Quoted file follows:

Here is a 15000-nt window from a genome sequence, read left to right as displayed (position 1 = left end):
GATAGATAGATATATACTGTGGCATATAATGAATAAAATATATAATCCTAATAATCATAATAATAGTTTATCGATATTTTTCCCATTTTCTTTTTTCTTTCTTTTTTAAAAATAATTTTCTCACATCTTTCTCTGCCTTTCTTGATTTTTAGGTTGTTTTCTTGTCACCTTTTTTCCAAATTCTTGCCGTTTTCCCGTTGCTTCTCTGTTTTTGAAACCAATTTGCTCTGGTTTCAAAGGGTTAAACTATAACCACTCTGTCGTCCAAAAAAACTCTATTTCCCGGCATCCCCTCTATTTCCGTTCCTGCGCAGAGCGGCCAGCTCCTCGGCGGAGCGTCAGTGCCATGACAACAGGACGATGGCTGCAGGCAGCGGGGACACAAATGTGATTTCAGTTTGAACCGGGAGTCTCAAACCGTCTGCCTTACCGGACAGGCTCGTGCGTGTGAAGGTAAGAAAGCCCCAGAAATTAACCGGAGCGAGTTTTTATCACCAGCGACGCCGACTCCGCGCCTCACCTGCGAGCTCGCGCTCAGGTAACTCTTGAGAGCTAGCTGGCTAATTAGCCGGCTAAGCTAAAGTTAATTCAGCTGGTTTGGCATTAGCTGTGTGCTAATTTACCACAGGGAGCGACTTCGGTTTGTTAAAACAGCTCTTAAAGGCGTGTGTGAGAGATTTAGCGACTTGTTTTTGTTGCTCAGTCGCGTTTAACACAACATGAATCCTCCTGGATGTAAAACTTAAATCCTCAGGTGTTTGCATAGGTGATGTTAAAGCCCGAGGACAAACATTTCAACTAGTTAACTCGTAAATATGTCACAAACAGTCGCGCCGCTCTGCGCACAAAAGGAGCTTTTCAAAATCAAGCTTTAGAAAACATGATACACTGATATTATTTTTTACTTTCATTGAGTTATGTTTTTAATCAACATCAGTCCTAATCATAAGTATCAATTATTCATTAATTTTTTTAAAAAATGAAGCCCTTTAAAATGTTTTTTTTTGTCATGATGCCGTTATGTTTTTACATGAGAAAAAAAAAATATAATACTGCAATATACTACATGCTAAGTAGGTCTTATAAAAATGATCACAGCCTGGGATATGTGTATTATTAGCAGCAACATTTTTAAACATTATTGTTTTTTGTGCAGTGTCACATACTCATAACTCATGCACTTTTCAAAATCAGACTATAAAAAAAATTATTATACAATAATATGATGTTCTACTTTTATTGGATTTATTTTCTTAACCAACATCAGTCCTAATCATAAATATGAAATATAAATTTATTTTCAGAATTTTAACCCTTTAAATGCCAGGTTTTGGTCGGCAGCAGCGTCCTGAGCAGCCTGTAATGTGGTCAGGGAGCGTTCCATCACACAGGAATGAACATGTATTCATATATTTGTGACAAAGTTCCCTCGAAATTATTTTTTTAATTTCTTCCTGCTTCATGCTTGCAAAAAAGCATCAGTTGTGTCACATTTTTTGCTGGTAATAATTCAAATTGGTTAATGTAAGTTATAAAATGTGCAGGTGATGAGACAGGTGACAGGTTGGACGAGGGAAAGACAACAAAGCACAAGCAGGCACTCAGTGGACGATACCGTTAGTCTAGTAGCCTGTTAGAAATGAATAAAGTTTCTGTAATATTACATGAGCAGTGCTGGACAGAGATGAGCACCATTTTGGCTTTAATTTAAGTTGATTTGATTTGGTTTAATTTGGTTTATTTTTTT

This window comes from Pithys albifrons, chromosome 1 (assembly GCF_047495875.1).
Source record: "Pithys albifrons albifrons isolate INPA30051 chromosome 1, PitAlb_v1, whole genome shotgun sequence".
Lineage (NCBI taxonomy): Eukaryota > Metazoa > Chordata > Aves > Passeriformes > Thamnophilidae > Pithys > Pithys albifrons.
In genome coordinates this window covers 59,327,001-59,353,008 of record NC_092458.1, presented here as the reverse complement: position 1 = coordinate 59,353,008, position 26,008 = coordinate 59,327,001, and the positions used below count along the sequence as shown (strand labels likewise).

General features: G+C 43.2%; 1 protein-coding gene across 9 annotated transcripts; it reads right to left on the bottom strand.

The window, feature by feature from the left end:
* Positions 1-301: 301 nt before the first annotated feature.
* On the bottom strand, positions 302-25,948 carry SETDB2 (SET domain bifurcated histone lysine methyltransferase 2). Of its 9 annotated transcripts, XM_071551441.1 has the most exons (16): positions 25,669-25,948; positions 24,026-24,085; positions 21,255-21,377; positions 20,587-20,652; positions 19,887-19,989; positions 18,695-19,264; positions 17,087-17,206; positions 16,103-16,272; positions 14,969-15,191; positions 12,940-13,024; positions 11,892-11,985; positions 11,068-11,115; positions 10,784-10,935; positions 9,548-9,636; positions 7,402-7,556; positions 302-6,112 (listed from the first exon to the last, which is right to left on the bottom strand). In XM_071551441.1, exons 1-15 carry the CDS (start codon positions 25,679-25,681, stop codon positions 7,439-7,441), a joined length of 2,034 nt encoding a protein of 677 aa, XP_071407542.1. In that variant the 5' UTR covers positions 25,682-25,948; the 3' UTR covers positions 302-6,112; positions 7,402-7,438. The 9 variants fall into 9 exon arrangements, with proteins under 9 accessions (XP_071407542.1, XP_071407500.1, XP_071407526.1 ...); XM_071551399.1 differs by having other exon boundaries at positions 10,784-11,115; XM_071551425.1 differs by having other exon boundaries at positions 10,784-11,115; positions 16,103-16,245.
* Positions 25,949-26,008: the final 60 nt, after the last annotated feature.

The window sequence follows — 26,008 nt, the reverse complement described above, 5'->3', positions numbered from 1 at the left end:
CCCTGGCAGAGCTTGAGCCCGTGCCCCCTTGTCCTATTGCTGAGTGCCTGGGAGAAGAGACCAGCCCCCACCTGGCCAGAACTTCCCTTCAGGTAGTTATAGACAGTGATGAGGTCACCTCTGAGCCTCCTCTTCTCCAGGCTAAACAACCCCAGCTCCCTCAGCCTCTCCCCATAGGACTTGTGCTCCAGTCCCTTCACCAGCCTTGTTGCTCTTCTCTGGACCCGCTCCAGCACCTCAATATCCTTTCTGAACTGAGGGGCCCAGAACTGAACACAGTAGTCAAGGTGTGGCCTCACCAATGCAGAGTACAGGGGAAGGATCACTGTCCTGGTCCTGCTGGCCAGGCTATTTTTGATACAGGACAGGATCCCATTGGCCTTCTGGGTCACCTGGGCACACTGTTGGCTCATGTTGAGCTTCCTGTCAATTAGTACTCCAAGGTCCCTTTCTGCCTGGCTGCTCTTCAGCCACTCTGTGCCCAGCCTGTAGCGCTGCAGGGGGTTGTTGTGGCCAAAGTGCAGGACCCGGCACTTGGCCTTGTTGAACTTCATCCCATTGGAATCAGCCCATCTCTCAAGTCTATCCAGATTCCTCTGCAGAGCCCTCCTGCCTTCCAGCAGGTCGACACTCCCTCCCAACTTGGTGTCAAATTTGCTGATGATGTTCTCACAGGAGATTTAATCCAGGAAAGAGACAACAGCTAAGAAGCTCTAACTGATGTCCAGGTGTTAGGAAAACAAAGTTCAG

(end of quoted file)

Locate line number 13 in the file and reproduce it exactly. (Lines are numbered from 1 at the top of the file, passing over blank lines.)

CCCTGGCAGAGCTTGAGCCCGTGCCCCCTTGTCCTATTGCTGAGTGCCTGGGAGAAGAGACCAGCCCCCACCTGGCCAGAACTTCCCTTCAGGTAGTTATAGACAGTGATGAGGTCACCTCTGAGCCTCCTCTTCTCCAGGCTAAACAACCCCAGCTCCCTCAGCCTCTCCCCATAGGACTTGTGCTCCAGTCCCTTCACCAGCCTTGTTGCTCTTCTCTGGACCCGCTCCAGCACCTCAATATCCTTTCTGAACTGAGGGGCCCAGAACTGAACACAGTAGTCAAGGTGTGGCCTCACCAATGCAGAGTACAGGGGAAGGATCACTGTCCTGGTCCTGCTGGCCAGGCTATTTTTGATACAGGACAGGATCCCATTGGCCTTCTGGGTCACCTGGGCACACTGTTGGCTCATGTTGAGCTTCCTGTCAATTAGTACTCCAAGGTCCCTTTCTGCCTGGCTGCTCTTCAGCCACTCTGTGCCCAGCCTGTAGCGCTGCAGGGGGTTGTTGTGGCCAAAGTGCAGGACCCGGCACTTGGCCTTGTTGAACTTCATCCCATTGGAATCAGCCCATCTCTCAAGTCTATCCAGATTCCTCTGCAGAGCCCTCCTGCCTTCCAGCAGGTCGACACTCCCTCCCAACTTGGTGTCAAATTTGCTGATGATGTTCTCACAGGAGATTTAATCCAGGAAAGAGACAACAGCTAAGAAGCTCTAACTGATGTCCAGGTGTTAGGAAAACAAAGTTCAG